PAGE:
Gambia: Factory Staff Says They Make Diesel Fuel From Oil Waste

A staff of Infinity New Energy Enterprise (INEE), on Monday July 8th 2019, alleged that the Chinese factory situated at Nyambai Forest buys waste oil from Kotu and Brikama power stations and recycle it into diesel.

The factory that was operating 'illegally within the Nyambai forest' according to NEA officials was asked to suspend operation when the Police Intelligence, Interpol and other security officials visited the site to investigate their activities. A staff of the said factory who prefers anonymity, told this reporter that at the beginning of the factory's operations, "we were using old tires to produce heavy-duty fuel but we later discovered that this exposed us to dangerous fumes. We used this method for only a year. Then the proprietors suggested we use 'black' or waste oil from engines. They started buying this waste oil from NAWEC power stations and that is what we are recycling now into diesel oil."

The staff alleged that the factory's manager used to go to Brikama or sometimes Kotu power station where tankers supplied them with used oil to process into diesel fuel. He added that waste oil was processed into diesel fuel and customers came for their supply. He said that some of these customers came from within the local communities of Mandinary while others came from Serrekunda and other gas stations.

He said the Chinese proprietors used to sell diesel fuel in dalasi and not in foreign currency.

The source stated that they had dug wells inside the factory, where they kept the fuel after recycling it.

"Recycling this oil is risky and my earning is not that much. I took the risk because that is the only way to earn an income for the survival of my family, including myself. I never receive any insurance benefit since I started working at the factory. Whenever you are injured, they give you some money but when the month ends, it would be deducted from your salary.Chinese factories such as this one is not good for Africa because they protect their own interest and do not protect the environment. The Police have stopped us for operating. The two proprietors have travelled to Genuine Bissau because they have another factory like this one, operating in Bissau," the anonymous worker told this reporter.

According to him, the Chinese proprietors promised to come back in three months' time to see whether the Gambian authorities will allow them to continue their operations.

"As a family man, I cannot sit for three months without doing anything. I have to look for another job to be able to earn something for the upkeep of my family. What I heard from their discussion is that if the situation remains the same, they will relocate their project to Guinea Bissau," he said.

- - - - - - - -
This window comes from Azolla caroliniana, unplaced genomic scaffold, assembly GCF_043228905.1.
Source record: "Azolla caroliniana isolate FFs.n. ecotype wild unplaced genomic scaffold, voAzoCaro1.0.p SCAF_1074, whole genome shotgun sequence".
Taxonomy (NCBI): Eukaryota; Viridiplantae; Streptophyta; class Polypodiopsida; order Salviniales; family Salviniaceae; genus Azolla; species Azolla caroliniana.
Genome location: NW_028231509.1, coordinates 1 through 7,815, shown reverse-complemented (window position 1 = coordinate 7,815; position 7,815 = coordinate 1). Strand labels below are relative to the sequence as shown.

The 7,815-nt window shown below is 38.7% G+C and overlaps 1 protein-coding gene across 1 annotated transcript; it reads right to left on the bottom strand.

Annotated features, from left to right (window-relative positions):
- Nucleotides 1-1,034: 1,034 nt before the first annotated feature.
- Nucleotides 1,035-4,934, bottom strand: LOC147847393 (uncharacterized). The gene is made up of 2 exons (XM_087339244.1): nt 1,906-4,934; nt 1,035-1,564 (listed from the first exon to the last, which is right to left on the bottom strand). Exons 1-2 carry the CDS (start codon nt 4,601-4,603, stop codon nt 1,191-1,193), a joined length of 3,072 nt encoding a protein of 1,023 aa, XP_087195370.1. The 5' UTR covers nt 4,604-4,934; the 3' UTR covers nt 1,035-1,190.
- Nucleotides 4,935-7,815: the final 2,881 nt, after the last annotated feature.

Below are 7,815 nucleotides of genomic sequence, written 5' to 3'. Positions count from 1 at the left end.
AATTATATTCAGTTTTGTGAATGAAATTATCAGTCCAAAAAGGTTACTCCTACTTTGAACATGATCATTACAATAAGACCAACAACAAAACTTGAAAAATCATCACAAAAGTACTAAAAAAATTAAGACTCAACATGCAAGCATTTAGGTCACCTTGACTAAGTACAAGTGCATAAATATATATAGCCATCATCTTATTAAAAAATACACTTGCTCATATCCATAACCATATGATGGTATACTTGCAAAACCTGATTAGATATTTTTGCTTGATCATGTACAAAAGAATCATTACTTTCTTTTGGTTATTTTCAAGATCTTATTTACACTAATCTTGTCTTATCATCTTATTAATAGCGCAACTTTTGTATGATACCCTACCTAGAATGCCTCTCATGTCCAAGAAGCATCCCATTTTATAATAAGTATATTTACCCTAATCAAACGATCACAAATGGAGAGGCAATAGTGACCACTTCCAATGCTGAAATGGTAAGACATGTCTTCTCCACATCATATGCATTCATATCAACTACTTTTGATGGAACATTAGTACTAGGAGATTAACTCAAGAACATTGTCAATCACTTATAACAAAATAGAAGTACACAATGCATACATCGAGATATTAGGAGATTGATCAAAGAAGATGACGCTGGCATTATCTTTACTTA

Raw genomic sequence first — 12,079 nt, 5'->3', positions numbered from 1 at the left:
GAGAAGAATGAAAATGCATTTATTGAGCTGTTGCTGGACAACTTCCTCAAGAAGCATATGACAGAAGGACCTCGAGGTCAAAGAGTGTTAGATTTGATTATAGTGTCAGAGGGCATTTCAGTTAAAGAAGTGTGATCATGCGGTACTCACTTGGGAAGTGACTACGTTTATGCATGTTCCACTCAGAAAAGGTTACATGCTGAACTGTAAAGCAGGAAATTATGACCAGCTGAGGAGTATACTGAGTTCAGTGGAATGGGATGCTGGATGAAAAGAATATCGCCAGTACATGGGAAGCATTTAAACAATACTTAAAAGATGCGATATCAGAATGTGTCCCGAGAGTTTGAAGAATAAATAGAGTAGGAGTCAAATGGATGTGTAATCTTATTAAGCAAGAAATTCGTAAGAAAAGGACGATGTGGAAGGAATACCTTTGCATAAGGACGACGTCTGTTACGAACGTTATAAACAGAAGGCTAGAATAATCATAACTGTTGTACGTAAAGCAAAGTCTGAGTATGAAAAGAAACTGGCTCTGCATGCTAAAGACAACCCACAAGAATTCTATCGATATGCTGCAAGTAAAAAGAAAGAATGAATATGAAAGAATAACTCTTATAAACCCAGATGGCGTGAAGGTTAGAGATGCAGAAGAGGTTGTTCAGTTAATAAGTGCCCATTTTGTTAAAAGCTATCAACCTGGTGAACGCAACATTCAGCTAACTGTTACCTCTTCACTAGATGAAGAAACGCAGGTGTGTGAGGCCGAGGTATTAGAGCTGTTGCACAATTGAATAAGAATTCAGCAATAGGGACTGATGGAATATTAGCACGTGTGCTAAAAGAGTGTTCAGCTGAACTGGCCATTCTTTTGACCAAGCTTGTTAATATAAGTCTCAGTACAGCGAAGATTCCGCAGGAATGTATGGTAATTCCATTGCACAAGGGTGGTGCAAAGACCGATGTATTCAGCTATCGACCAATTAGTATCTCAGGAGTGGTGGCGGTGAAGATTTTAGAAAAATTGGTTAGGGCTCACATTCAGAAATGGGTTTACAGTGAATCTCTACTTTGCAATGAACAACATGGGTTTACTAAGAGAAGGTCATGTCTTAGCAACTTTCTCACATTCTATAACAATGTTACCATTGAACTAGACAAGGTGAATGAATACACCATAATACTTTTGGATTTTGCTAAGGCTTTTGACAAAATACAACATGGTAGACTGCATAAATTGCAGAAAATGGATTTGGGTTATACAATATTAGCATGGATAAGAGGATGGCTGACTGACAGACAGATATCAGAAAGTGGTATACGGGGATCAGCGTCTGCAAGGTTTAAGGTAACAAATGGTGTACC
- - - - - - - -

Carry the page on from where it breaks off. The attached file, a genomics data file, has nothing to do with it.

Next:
The anonymous reporter said the factory has earned much money from the production of diesel fuel.

Meanwhile several attempts were made to get the version of the factory's proprietors to no avail.

According to the power generation director of NAWEC Baboucarr Faal, they have had problems with the disposal of oil waste and sludge at their power stations which led them to arrange with a factory in Mandinary, to collect the waste oil and sludge, free of charge. He added that they have stopped coming to collect the wast oil and sludge.

Mr Edward Jatta, a Senior Electrical Engineer at Brikama power station also confirmed to this reporter that their station used to supply oil waste to the Chinese factory at Nyambai.

"We've been supplying them free of charge because the waste disposal facility sometimes fills out and we have no other option but to give those who need it, for the engines to be free and to function normally," this reporter was told at the Kabafita power station in Brikama.

According to Jatta, the last supply of oil waste to the Chinese factory was two months ago. "It has been a while since the Chinese requested for Oil waste from us because I learnt that they have stopped operations at the moment. Supplying them with this black oil does not mean that we need or get something in return. No. We feel that by disposing of this oil waste, our work will be made easier because we want to get rid of it from the power station anyway," he explained.

In a telephone conversation with this reporter, an official at the National Environment Agency (NEA) said the NEA is yet to receive any report from the Police regarding the factory; that once investigations are done, the Police will inform them on what to do.

Police spokesperson ASP Lamin Njie, when contacted by this reporter, said he will find out from Police investigators and will get back to him, but he could not be reached at the time of going to press as his cell-phone kept ringing without him answering.

Waste disposed of just outside the premises of the factory

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